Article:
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back to article Nearly HALF of South Korea hacked in insider data theft

The personal details of as many as 20 million South Koreans may have been exposed after an employee at a credit ratings firm was arrested on suspicion of selling the records to marketing firms. The temporary consultant, who worked at the Korea Credit Bureau (KCB), is suspected of lifting the data from the servers of KB Kookmin …

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Devil

"selling [the stolen data] to phone marketing companies"

I'm curious: had the data not been stolen, would it be legal to sell it? Are Korean marketing companies allowed to buy personal records that include sensitive stuff such as credit card data? It seems awful to my naive senses that such a ready market for selling personal data would even be allowed to exist.

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Anonymous Coward

Re: "selling [the stolen data] to phone marketing companies"

It seems awful to my naive senses that such a ready market for selling personal data would even be allowed to exist.

There is a MASSIVE market for data about people that can be abused for offering ratings, and where there is opportunity for profit, someone will either find a way of bending the rules or simply ignore them until they get found out. Credit reference agencies are a good example of entities that are very keen on information.

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Silver badge

Re: "Are [..] marketing companies allowed to buy personal records that include sensitive stuff "

Do you really think they care if they are "allowed" or not ?

Note that the guy heading for prison is not the one who <alledgedly> bought the data, it's the one who sold the data.

Which, of course, is the reverse for drugs, where it's the people buying the stuff that get locked up.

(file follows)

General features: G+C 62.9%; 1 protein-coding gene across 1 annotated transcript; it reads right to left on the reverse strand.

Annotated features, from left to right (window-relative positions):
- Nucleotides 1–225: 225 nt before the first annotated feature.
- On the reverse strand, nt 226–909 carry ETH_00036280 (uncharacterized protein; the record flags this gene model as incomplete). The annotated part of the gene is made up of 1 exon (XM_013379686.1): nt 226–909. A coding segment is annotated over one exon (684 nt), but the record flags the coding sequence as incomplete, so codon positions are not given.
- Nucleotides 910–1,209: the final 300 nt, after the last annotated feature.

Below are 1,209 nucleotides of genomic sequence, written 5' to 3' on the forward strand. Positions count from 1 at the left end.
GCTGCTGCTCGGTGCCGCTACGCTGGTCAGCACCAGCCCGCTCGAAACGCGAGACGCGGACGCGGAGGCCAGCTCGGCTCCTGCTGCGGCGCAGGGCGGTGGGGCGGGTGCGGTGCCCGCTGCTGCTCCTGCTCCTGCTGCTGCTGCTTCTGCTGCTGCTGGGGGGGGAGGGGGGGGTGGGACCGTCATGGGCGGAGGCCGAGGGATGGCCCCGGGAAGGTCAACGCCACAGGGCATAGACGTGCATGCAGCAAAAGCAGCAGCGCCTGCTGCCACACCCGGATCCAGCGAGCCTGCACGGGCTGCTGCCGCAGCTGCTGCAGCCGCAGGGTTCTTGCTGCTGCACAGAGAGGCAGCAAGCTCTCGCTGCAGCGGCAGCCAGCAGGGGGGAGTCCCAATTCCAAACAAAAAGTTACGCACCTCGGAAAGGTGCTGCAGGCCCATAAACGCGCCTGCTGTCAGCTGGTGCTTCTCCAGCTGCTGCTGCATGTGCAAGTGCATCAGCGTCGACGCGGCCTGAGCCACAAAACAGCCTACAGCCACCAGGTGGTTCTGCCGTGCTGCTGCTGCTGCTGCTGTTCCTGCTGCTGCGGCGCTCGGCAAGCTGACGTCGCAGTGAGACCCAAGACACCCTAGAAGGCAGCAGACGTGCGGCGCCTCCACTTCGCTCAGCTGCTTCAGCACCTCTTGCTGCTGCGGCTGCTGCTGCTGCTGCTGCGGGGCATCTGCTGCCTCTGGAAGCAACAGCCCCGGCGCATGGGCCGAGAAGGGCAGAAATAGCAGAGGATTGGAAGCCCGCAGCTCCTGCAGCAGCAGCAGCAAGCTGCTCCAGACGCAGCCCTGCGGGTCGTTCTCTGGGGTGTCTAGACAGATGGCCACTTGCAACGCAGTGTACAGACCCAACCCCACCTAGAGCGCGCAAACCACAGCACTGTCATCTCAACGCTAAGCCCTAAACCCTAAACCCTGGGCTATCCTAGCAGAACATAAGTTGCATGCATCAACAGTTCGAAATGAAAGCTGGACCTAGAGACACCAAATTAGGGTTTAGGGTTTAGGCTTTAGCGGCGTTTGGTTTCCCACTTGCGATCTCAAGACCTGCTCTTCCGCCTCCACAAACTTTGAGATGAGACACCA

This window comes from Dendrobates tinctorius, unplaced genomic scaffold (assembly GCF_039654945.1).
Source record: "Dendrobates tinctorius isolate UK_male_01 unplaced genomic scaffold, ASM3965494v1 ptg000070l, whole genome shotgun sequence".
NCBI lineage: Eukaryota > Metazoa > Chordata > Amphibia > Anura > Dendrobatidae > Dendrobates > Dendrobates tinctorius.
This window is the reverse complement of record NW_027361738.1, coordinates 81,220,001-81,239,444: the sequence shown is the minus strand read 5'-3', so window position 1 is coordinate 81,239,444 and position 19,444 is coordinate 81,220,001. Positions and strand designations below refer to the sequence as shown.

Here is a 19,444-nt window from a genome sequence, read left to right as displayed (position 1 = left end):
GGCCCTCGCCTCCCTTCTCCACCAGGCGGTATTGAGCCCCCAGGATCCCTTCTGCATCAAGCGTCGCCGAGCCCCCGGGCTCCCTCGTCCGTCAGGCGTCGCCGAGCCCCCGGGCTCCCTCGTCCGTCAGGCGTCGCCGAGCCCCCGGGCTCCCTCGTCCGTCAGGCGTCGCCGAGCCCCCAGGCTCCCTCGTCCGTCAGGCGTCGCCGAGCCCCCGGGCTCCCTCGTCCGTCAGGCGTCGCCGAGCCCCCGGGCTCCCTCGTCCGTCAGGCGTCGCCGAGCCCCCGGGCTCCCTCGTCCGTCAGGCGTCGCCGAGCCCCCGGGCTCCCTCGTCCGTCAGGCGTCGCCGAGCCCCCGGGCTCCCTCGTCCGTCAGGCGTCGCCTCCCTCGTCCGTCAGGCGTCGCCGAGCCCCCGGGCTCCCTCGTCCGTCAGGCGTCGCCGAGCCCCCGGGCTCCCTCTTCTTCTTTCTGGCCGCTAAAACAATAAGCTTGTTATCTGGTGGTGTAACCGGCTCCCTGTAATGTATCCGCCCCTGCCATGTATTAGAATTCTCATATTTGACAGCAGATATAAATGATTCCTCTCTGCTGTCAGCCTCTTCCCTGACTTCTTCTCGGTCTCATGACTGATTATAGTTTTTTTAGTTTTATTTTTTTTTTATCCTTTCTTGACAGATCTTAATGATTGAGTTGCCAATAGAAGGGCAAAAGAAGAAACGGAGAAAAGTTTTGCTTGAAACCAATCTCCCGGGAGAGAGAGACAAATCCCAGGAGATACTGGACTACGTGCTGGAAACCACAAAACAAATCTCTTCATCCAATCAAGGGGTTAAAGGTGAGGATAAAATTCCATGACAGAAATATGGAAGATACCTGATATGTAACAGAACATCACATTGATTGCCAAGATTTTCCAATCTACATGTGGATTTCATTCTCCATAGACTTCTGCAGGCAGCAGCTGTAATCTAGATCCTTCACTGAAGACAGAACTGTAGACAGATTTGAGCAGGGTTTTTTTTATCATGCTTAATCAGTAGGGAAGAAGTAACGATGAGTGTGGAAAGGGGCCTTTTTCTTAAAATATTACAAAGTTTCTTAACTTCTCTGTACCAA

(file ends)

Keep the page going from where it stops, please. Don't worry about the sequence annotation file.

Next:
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Bronze badge

Re: "Are [..] marketing companies allowed to buy personal records that include sensitive stuff "

Do you really think they care if they are "allowed" or not ?

"Allowed" as in, "not watched intently for this kind of thing and whacked the moment they so much as think of doing it". Of course if there is a law against it, but it's not enforced, then it's as bad as saying it's OK – actually even worse, as it gives off the false impression that the problem is being addressed when in fact it's not.

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Meh

Nothing to worry about

It will never happen here

All your cards and cloud data is perfectly safe

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Coat

Re: Nothing to worry about

"All your cards and cloud data is perfectly safe"

Especially the UK.gov cloud - like your your tax records. And child benefits information. But we've also put that all on a CD to be extra safe and we know exactly where it is... down the back of Paul Gray's sofa.

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2 days after arriving in the UK, leaving my data only at one place - the Barclays Bank, I started being bombarded by offers from phone companies addressed to me personally. Didn't even have a phone back then and our house lease is not on my name.

Just wished they used recycled paper in their marketing mail - the glossy stuff is not as good a firelighter for my chiminea.

Few months later, business as usual in my company, new client, a large property developer, sends me an angry letter asking why we don't even bother purchasing large databases of customers to promote their property better - but offers to share the costs...

It's a common practice across the board, not even sure why it makes the news anymore - what is the point if no-one up top is willing to put a stop to it?

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Anonymous Coward

title wrong

so it wasn't hacked just stolen by a temporary employee

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Silver badge

There were 20 million records stolen.

There are 50 million people living there.

I would guess that means that practically each household has at least one hit. I don't know how many kids there are there, but 20 million must be practically ALL economically active adults.

Opportunity there for a tender for complete card replacements for a whole country...

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